I recently experienced a coincidence of my own. On the evening of January 5, I arrived at my parking space soon after my neighbor parked. She got out of her car and said that a friend told her that an easy way to restore fogged headlights [picking up where we'd left off in an earlier conversation] is to rub them with Crest toothpaste.
At that moment, I had two items in hand, one of which was Crest toothpaste.
My neighbor and I enjoyed the coincidence for what it was, but I wondered whether a superstitious mind could easily have "run wild" with it. Recall that Crest is a product of Procter and Gamble, which uses (or used) a logo that is suspicious-looking in the eyes of some, who believe it's connected to the Church of Satan. It's an absurd claim (see http://www.snopes.com/business/alliance/procter.asp), but a simple coincidence could be the trigger for all sorts of irrational thinking.
We're surrounded by an incredible number of occurrences and details, only some of which we even notice, so we should expect some random "alignments" of two to happen now and then. We never notice the many misalignments, so when an alignment occurs, it seems remarkable, and could be quite affecting.
An interesting analysis of the probability of a particular kind of coincidence was published in a letter ("A Pseudo Experience in Parapsychology," by physicist Luis W. Alvarez) to the journal Science in its June 18, 1965 issue. (See an excerpt at http://tinyurl.com/a2x6kdx and as described by Joe Nickell in the September 2002 issue of Skeptical Inquirer: http://www.csicop.org/sb/show/visitations_after-death_contacts/.) Alvarez's conclusion about such coincidences (of thinking of someone and then learning within the next five minutes that the person has died) is that roughly 10 per day should occur in the US alone.
Twitter, Jeff Passan. Possibly the first recognition that the winning numbers matched uniform numbers of some KC Royals star players:
Twitter, Andrew DeWitt. A "caller," allegedly friends with the winner, confirms (falsely) that the numbers were played because of the uniform numbers.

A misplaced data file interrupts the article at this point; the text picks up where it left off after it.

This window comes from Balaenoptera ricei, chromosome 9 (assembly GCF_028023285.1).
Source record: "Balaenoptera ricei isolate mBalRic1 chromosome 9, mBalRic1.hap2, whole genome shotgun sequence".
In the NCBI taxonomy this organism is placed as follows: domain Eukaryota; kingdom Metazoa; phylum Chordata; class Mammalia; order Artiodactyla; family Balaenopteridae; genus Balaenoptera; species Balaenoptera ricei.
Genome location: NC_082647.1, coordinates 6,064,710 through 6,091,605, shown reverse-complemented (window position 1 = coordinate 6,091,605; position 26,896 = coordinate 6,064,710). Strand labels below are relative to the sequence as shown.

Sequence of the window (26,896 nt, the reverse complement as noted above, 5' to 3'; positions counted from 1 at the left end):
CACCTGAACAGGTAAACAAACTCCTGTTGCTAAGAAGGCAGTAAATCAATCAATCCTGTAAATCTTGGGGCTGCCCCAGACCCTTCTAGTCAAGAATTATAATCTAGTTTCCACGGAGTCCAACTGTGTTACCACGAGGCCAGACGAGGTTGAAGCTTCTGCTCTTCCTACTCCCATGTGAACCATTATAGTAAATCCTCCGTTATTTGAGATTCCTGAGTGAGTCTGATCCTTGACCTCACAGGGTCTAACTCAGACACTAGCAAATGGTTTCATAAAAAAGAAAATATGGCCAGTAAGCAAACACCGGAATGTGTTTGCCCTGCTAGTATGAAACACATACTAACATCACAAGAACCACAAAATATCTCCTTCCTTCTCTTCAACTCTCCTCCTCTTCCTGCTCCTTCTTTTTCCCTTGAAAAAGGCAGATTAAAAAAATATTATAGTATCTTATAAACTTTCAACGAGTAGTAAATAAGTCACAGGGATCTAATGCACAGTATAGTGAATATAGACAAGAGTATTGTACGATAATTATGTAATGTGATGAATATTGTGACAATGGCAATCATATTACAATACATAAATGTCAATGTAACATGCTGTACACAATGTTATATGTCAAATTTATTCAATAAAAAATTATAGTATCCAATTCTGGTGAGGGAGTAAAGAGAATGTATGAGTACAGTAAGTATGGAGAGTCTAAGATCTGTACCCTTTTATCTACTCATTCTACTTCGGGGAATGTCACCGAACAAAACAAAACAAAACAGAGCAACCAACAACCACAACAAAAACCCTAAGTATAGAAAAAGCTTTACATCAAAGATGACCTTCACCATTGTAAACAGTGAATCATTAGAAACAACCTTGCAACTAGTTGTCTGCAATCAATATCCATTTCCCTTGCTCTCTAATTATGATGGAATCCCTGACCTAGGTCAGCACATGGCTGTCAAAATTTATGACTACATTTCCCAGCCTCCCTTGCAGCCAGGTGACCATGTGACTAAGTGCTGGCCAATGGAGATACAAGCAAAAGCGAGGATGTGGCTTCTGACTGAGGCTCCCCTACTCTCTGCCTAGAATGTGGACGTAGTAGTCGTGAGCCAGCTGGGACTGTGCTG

NBC Nightly News coverage:
A Kansas City Star reporter writes that it's not much of a coincidence:
The winning numbers:
The winners are announced; they randomly selected the numbers:
Eugene Ossa at Library of Congress on January 29
The Library of Congress Professional Association "What If...Science Fiction & Fantasy Forum" welcomes longtime NCAS board member Eugene Ossa on Tuesday, January 29, 2013 at noon. He will present "Miracle at Mons: World War I Fantasy or Reality?" Did medieval bowmen or angels save the British army in Belgium during WWI, or is there another explanation? Free; no reservations required. At the Library of Congress Mary Pickford Theater (third floor, James Madison Memorial Building), 101 Independence Avenue SE, Washington, DC. From Capitol South Metro station, use entrance at 1st and C Streets, SE. For more information, contact email@example.com.
Some members and contacts of NCAS receive a postal notification of this and every new monthly Shadow of a Doubt. The Shadow Light postcard announces the monthly lecture and highlights of the electronic Shadow of a Doubt, which is available online at ncas.org/shadow. NCAS thereby reduces Shadow production and postage costs. To further reduce costs, members and contacts can opt out of postal notification altogether, while continuing to receive Shadow of a Doubt via e-mail. To opt out, send us an e-mail at firstname.lastname@example.org.
Drinking Skeptically, now in MD and VA!
On Wednesday, January 9 at 7:00 p.m., please join fellow NCASers at either of our simultaneous DC-area Drinking Skeptically events:
8081 Georgia Avenue (entrance on Sligo Avenue) in Silver Spring, MD
The Front Page Arlington
Rear patio / National Science Foundation atrium
4201 Wilson Blvd (across from Ballston Common Mall) in Arlington, VA
The February 2011 issue of Washingtonian magazine features the Sidebar on its cover, for a story on the best bars in the DC area.
Drinking Skeptically is an informal social event designed to promote fellowship and networking among skeptics, critical-thinkers, and like-minded individuals. There's no cover charge and all are welcome. Don't drink? Don't let that stop you from joining us! Some of the world's most famous skeptics are teetotalers, and we are happy to have you! Remember that drinking skeptically means drinking responsibly. If there's one thing science has taught us, it's the effects of alcohol on the human body.
New Postal Address
As of June 2012, NCAS has switched post office boxes, from 8428 to 8461:
National Capital Area Skeptics
P.O. Box 8461
Silver Spring, MD 20907-8461
Time to Renew?
Be sure to check your renewal date above your postal address on the Shadow Light postcard. Send any queries to email@example.com. Use the online membership form to renew.